EW: So how did you decide on this song?

Bryce Dallas Howard: The coolest thing that happened: they [at MTV] said, “What kind of music do you listen? Who are your favorite bands? Do you have a particular song that you’d like to bring to life?” There was no list — it was like, of all the songs you could do, which would it be? And that’s the best question you could ever ask a young filmmaker. And M83 is hands down my favorite band. I’d specifically homed in on this song ‘Claudia Lewis’ very early on. It was an amazing day to get to actually meet Anthony [Gonzalez] of M83 and say, “Could we do this?’”And he said “Yes!”


The Dixie Chicks nude EW cover 10 years later: Emily Robison and Martie Maguire reflect


In 2003, the Dixie Chicks were riding an unprecedented high in the wake of the success of the band’s album Home.

Though their previous album Fly was a massive crossover smash, Home was a different animal — one that sold like gangbusters despite its more traditional bluegrass sound. The album even netted them their then-highest-ever spot on the Billboard Hot 100, via the trio’s cover of Fleetwood Mac’s “Landslide.”

Then came the George W. Bush diss heard round the world: While introducing the song “Travelin’ Solider” during a concert in London, Maines said to the crowd, “Just so you know, we’re on the good side with y’all. We do not want this war, this violence, and we’re ashamed that the President of the United States is from Texas.”

That quote spread like wildfire, and a backlash began. The group stuck to its guns and posted a follow-up statement on its website that read, “We’ve been overseas for several weeks and have been reading and following the news accounts of our government’s position. The anti-American sentiment that has unfolded here is astounding. I feel the president is ignoring the opinions of many in the U.S. and alienating the rest of the world. My comments were made in frustration and one of the privileges of being an American is you are free to voice your own point of view. While we support our troops, there is nothing more frightening than the notion of going to war with Iraq and the prospect of all the innocent lives that will be lost.”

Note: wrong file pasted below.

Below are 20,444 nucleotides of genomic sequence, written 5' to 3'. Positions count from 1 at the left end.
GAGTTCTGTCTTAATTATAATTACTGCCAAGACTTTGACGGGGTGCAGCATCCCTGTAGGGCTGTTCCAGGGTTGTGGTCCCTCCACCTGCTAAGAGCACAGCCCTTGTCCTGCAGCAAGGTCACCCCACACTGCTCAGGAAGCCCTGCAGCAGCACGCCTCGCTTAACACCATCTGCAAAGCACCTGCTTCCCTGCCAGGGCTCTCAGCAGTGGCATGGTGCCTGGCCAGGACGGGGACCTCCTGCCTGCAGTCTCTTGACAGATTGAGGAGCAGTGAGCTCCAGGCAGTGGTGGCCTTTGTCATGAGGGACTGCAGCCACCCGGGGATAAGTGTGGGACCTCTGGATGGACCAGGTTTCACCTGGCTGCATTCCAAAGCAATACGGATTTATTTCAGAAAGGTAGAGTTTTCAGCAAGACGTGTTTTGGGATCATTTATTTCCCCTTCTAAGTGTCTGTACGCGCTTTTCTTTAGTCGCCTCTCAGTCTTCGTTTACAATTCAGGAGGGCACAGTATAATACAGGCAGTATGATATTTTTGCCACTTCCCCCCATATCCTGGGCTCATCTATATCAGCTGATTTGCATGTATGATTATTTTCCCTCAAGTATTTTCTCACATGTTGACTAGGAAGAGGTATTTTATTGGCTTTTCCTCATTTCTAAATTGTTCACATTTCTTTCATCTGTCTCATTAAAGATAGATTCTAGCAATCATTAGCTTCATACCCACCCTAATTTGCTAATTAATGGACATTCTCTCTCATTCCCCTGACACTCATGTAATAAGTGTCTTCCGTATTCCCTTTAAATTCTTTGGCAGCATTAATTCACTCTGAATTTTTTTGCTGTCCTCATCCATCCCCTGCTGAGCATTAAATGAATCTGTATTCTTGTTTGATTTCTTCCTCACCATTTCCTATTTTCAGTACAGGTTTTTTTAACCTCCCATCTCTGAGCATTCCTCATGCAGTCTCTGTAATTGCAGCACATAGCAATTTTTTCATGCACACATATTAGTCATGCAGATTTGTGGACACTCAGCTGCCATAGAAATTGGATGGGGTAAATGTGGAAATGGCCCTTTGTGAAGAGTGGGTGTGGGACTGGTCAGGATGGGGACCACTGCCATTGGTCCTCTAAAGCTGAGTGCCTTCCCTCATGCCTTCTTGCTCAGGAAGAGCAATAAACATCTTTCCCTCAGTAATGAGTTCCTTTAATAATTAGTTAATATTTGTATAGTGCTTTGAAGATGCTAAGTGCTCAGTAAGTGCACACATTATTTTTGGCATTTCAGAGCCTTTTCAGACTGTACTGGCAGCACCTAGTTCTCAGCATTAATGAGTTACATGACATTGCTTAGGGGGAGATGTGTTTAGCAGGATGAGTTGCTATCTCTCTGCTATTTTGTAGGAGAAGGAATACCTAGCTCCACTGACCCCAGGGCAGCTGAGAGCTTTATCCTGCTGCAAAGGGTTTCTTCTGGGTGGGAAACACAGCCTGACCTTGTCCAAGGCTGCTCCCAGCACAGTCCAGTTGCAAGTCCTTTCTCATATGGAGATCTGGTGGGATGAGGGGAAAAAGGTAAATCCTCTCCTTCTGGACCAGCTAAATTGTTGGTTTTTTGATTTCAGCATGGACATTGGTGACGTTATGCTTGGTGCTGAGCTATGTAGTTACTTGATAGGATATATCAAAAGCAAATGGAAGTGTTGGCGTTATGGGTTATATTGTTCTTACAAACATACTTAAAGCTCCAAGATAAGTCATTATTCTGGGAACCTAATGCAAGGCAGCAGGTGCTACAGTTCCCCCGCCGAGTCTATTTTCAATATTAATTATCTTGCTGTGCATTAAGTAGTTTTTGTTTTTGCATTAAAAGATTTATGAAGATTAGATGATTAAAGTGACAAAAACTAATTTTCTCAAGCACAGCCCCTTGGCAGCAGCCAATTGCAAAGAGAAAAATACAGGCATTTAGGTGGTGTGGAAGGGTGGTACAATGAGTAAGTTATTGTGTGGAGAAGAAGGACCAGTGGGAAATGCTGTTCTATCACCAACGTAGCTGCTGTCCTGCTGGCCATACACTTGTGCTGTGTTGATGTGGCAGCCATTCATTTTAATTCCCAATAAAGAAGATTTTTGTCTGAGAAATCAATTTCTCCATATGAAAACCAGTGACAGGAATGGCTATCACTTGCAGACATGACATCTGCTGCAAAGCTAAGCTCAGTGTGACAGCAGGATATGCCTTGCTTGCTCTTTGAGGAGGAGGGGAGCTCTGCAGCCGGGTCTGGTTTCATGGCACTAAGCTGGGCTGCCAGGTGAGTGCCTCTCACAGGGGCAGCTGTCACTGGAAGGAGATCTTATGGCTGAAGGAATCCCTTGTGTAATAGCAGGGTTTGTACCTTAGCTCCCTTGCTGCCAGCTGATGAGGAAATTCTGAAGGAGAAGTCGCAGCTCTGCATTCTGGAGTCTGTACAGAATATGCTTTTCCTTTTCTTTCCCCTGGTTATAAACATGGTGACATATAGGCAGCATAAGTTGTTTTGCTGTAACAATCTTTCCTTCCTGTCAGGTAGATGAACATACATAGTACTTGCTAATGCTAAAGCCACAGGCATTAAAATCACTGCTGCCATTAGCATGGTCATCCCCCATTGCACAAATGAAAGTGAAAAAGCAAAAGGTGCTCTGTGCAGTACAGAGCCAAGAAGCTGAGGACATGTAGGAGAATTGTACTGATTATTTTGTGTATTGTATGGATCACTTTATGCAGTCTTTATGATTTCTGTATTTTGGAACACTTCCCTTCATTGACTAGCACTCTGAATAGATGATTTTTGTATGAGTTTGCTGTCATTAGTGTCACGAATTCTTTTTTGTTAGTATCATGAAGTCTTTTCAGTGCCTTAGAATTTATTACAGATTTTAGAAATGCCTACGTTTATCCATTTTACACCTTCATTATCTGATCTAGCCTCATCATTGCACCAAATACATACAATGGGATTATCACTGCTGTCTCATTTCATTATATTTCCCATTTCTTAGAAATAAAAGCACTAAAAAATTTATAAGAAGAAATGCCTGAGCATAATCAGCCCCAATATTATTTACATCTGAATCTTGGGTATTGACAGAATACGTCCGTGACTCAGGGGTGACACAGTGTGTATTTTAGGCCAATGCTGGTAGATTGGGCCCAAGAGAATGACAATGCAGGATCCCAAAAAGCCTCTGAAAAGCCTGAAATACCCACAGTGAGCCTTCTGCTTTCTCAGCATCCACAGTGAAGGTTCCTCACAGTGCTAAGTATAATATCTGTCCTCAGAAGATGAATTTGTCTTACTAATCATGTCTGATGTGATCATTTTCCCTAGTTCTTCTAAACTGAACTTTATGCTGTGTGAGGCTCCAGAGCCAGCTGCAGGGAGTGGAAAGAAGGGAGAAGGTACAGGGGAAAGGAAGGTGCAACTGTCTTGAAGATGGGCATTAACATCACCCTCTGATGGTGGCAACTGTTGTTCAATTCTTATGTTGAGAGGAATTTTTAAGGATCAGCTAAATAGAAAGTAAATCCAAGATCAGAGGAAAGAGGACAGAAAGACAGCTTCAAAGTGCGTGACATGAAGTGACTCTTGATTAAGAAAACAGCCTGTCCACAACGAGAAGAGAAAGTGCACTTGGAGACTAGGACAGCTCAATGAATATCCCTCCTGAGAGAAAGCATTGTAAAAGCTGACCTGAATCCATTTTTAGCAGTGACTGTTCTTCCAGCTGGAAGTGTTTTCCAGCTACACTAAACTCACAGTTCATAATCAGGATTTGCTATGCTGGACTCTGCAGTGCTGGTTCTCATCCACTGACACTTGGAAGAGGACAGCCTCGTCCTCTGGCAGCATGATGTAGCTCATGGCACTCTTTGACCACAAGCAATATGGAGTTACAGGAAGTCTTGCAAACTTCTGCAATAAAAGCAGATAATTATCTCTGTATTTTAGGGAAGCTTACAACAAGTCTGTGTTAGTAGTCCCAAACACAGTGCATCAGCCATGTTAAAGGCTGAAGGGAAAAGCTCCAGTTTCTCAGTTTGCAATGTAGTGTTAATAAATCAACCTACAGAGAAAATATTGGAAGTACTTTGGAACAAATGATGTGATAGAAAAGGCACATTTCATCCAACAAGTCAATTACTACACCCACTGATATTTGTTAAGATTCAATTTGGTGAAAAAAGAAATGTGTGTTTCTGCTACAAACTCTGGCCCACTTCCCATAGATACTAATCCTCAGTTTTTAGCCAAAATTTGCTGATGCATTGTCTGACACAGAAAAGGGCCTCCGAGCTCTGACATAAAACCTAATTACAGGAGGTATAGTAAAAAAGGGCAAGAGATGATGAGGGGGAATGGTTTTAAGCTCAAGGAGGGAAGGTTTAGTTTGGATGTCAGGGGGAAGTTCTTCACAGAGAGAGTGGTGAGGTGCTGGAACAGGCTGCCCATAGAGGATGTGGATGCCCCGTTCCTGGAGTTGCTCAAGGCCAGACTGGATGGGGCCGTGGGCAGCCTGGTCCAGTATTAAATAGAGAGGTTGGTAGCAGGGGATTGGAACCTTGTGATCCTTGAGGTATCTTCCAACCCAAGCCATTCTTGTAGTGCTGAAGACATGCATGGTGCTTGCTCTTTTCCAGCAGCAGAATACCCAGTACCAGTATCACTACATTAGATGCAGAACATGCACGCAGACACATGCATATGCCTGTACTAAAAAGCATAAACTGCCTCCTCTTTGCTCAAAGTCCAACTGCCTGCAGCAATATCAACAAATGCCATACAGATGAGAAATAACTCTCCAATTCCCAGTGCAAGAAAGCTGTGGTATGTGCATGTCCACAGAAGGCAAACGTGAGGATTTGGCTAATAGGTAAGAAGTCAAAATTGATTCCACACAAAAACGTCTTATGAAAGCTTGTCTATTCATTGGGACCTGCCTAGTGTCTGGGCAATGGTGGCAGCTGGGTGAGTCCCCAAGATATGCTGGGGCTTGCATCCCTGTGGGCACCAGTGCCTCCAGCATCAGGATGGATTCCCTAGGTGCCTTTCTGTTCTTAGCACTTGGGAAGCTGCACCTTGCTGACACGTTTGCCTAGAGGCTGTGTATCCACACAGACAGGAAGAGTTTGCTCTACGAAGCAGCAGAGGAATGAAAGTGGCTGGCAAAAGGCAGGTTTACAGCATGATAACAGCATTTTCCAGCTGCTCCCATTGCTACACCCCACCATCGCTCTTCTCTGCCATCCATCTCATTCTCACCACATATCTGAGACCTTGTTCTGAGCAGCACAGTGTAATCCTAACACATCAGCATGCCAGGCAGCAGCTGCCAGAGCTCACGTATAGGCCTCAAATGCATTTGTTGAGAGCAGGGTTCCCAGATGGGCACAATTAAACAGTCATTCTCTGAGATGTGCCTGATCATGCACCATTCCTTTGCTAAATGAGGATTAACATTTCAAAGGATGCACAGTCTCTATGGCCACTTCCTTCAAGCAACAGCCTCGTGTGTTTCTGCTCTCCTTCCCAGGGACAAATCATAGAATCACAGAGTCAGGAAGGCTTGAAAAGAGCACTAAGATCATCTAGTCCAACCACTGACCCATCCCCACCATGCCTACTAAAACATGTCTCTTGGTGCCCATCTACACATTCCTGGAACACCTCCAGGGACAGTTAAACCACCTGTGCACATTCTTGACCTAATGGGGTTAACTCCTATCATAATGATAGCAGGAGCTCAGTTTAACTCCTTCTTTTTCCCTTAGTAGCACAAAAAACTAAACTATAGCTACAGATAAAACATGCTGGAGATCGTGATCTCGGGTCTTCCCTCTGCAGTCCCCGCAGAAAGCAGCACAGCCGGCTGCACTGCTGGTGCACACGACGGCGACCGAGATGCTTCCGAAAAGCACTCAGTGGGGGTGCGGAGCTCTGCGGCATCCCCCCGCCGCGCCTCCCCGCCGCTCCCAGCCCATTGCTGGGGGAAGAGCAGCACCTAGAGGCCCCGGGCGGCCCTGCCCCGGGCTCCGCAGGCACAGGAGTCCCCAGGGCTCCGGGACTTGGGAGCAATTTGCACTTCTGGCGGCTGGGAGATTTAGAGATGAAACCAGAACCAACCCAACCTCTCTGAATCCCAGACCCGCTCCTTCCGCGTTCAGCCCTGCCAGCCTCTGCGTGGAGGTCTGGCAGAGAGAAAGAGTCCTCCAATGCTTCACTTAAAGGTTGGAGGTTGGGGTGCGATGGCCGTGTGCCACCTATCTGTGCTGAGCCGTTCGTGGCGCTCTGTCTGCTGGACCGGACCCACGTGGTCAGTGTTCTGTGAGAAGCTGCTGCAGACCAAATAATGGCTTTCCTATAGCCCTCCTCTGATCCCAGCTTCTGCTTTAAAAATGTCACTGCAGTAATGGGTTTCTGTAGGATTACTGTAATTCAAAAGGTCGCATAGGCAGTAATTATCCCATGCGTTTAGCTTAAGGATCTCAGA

But that didn’t stop country radio stations from cutting all Dixie Chicks songs from their playlists, and it didn’t prevent people from lashing out against the girls online.

That’s when they pulled off perhaps the second-most-talked-about moments of their career: In their first big post-controversy interview, Maines, Emily Robison, and Martie Maguire appeared nude and covered with epithets (“Dixie Sluts,” “Sadaam’s Angels”) on the cover of Entertainment Weekly in May of 2003. READ FULL STORY